Thomas Campion did not begin as a poet. In fact, Campion at one time was a law student. He was also a doctor. In addition to writing verse, he composed both the prose and music for masques. Even as a poet, there was a distinct evolutionary process: his earliest works were in classical Latin.
Born in 1595, life as a published poet commenced in 1601 with Thoma Campiani Poemata. The following year brought one of the most important publications of his career despite not being a collection of poetry. Observations in the Art of English Poesie is instead a treatise which defends qualitative verse while essentially rejecting the artistic claims to traditionally accented and rhymed verse. Campion’s poetry is itself a celebratory defense of qualitative verse in which syllabic arrangement is patterned according to length and duration instead of access and stress.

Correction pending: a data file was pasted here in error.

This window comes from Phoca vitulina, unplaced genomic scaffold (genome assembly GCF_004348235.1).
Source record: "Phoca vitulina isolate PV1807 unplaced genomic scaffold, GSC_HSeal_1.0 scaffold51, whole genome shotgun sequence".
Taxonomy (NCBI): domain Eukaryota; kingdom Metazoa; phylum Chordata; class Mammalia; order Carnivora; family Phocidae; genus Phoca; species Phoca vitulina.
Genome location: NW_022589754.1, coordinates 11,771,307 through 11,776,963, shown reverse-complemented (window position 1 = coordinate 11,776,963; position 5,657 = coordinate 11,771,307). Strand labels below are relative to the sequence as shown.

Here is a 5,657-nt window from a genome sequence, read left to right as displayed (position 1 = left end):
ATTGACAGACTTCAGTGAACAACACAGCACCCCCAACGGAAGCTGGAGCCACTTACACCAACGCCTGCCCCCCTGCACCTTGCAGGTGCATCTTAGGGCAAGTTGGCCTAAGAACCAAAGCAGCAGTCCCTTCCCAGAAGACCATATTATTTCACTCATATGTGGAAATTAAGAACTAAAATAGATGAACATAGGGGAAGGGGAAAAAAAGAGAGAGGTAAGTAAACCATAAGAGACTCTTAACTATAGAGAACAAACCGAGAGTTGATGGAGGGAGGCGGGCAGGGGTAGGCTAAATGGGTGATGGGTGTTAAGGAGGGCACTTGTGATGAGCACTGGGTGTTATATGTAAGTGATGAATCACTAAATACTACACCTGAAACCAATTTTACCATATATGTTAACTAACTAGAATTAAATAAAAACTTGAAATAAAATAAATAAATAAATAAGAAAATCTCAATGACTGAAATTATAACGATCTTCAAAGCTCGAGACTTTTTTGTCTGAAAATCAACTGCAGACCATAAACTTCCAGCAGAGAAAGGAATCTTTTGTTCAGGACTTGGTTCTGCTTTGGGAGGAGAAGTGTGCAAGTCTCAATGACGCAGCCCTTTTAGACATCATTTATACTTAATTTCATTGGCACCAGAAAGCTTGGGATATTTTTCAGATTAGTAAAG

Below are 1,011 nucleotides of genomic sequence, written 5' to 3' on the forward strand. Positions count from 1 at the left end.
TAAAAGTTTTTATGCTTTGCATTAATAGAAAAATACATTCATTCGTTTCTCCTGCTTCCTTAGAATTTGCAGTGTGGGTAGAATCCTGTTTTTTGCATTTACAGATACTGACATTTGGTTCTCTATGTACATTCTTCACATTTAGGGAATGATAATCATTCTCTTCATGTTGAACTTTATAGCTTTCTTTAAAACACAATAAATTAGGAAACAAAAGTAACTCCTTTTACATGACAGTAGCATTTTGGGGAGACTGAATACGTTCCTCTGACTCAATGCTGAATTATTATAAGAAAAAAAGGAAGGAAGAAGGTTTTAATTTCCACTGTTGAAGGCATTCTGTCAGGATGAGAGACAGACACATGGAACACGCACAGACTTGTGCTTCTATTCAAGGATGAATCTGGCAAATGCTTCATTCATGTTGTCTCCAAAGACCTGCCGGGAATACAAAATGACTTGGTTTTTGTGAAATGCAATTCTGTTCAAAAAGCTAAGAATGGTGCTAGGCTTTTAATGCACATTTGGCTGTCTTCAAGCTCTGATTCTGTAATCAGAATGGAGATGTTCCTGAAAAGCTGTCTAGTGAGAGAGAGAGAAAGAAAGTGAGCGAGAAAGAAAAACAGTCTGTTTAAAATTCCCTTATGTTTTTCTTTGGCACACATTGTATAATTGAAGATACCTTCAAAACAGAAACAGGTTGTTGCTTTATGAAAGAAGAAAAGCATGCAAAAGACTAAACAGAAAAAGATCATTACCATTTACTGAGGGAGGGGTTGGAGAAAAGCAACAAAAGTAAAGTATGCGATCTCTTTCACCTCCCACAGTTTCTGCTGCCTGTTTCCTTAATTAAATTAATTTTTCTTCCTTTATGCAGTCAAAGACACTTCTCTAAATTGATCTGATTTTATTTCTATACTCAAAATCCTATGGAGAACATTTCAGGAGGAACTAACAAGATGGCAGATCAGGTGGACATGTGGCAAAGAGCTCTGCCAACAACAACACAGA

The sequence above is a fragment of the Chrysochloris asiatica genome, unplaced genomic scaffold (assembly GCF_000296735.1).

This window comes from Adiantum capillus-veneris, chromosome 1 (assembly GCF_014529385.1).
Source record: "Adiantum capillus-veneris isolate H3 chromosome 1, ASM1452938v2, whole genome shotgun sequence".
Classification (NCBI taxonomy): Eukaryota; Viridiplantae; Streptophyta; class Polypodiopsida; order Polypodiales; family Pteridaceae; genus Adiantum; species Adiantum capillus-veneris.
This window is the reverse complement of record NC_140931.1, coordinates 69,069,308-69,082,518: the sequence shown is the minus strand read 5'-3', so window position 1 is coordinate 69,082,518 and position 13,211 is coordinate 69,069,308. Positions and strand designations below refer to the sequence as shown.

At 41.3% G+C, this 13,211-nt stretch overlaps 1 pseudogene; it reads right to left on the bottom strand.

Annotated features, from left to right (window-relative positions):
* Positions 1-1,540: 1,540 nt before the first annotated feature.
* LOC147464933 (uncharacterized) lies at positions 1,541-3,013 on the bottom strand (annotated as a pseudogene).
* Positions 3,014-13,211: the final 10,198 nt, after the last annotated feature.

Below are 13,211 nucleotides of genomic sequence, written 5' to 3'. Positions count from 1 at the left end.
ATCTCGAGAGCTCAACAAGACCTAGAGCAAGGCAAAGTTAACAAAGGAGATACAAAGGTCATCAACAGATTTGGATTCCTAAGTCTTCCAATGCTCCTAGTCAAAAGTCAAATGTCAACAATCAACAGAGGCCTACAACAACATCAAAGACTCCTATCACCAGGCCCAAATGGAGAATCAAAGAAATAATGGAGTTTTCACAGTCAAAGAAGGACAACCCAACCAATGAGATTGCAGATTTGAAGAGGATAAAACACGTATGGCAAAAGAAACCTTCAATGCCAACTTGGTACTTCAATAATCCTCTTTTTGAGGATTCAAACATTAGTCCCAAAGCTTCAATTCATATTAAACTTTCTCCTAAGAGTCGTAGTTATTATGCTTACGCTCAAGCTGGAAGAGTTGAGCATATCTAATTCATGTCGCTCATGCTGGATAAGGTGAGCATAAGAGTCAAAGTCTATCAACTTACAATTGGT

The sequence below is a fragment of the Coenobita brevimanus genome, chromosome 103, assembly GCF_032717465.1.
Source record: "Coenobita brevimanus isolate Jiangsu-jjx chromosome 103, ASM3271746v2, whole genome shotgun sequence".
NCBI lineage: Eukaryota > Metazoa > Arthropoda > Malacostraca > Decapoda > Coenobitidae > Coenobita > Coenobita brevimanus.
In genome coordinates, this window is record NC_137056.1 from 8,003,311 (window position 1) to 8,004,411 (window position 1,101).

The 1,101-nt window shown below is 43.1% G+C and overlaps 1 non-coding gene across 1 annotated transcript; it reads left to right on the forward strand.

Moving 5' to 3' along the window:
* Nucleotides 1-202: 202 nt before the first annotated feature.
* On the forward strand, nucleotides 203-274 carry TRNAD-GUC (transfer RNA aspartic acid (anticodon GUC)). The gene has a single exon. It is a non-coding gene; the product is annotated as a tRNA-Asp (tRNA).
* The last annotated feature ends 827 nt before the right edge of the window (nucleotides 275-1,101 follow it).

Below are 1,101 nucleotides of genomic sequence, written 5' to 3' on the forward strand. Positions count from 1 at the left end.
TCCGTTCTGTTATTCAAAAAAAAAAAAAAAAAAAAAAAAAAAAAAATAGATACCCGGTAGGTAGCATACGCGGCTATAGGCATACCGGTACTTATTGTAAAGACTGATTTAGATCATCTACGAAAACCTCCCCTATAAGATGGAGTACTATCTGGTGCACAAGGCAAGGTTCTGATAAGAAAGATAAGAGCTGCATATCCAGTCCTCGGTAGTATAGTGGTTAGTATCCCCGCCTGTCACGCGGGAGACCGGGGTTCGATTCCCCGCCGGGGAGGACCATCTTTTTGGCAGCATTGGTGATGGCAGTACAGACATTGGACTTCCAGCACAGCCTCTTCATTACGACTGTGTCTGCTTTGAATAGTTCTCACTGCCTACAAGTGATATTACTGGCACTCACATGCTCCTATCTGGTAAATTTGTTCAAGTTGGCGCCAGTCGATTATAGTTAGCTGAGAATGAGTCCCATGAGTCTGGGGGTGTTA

Following his death in 1620, Campion’s reputation almost instantly took a beating—perhaps in response to his criticism of traditional versification and by the 19th century he was a forgotten figure in the history of English poetry. All that changed in the late 1800s with the re-discover of Campion by A.H. Bullen. Bullen’s republished editions of Campion’s work would draw the attention of influential 20th century poets like T.S. Eliot and Ezra Pound, thus restoring fully Campion’s rightful place in the history of British literature.